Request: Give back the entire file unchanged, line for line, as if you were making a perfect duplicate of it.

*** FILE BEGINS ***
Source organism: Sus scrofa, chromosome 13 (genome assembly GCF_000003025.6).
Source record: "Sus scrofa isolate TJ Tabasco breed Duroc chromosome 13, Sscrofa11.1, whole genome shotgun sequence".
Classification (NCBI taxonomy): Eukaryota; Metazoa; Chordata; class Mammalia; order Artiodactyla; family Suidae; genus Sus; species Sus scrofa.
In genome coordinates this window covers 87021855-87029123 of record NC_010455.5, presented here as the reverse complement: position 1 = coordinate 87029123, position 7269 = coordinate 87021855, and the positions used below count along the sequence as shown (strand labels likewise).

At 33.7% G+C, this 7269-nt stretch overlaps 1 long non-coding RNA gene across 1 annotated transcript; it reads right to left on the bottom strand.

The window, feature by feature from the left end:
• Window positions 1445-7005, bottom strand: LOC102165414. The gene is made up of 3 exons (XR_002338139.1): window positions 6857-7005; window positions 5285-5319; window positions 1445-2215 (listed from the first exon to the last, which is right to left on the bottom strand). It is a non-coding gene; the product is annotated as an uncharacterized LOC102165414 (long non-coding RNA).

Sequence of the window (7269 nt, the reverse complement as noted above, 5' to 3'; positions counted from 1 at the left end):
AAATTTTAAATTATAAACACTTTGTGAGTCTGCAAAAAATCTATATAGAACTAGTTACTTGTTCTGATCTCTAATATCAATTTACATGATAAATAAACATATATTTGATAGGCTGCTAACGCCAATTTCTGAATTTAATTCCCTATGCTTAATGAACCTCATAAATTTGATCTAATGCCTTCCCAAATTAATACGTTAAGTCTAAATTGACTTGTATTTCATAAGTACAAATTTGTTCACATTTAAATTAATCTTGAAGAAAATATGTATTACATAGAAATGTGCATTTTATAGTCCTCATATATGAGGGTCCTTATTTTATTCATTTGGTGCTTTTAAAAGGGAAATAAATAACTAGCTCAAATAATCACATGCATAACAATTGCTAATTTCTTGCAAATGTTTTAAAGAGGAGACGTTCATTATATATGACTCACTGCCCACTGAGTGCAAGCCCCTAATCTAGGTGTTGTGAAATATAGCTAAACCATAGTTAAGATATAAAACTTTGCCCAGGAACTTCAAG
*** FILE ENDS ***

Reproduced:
Source organism: Sus scrofa, chromosome 13 (genome assembly GCF_000003025.6).
Source record: "Sus scrofa isolate TJ Tabasco breed Duroc chromosome 13, Sscrofa11.1, whole genome shotgun sequence".
Classification (NCBI taxonomy): Eukaryota; Metazoa; Chordata; class Mammalia; order Artiodactyla; family Suidae; genus Sus; species Sus scrofa.
In genome coordinates this window covers 87021855-87029123 of record NC_010455.5, presented here as the reverse complement: position 1 = coordinate 87029123, position 7269 = coordinate 87021855, and the positions used below count along the sequence as shown (strand labels likewise).

At 33.7% G+C, this 7269-nt stretch overlaps 1 long non-coding RNA gene across 1 annotated transcript; it reads right to left on the bottom strand.

The window, feature by feature from the left end:
• Window positions 1445-7005, bottom strand: LOC102165414. The gene is made up of 3 exons (XR_002338139.1): window positions 6857-7005; window positions 5285-5319; window positions 1445-2215 (listed from the first exon to the last, which is right to left on the bottom strand). It is a non-coding gene; the product is annotated as an uncharacterized LOC102165414 (long non-coding RNA).

Sequence of the window (7269 nt, the reverse complement as noted above, 5' to 3'; positions counted from 1 at the left end):
AAATTTTAAATTATAAACACTTTGTGAGTCTGCAAAAAATCTATATAGAACTAGTTACTTGTTCTGATCTCTAATATCAATTTACATGATAAATAAACATATATTTGATAGGCTGCTAACGCCAATTTCTGAATTTAATTCCCTATGCTTAATGAACCTCATAAATTTGATCTAATGCCTTCCCAAATTAATACGTTAAGTCTAAATTGACTTGTATTTCATAAGTACAAATTTGTTCACATTTAAATTAATCTTGAAGAAAATATGTATTACATAGAAATGTGCATTTTATAGTCCTCATATATGAGGGTCCTTATTTTATTCATTTGGTGCTTTTAAAAGGGAAATAAATAACTAGCTCAAATAATCACATGCATAACAATTGCTAATTTCTTGCAAATGTTTTAAAGAGGAGACGTTCATTATATATGACTCACTGCCCACTGAGTGCAAGCCCCTAATCTAGGTGTTGTGAAATATAGCTAAACCATAGTTAAGATATAAAACTTTGCCCAGGAACTTCAAG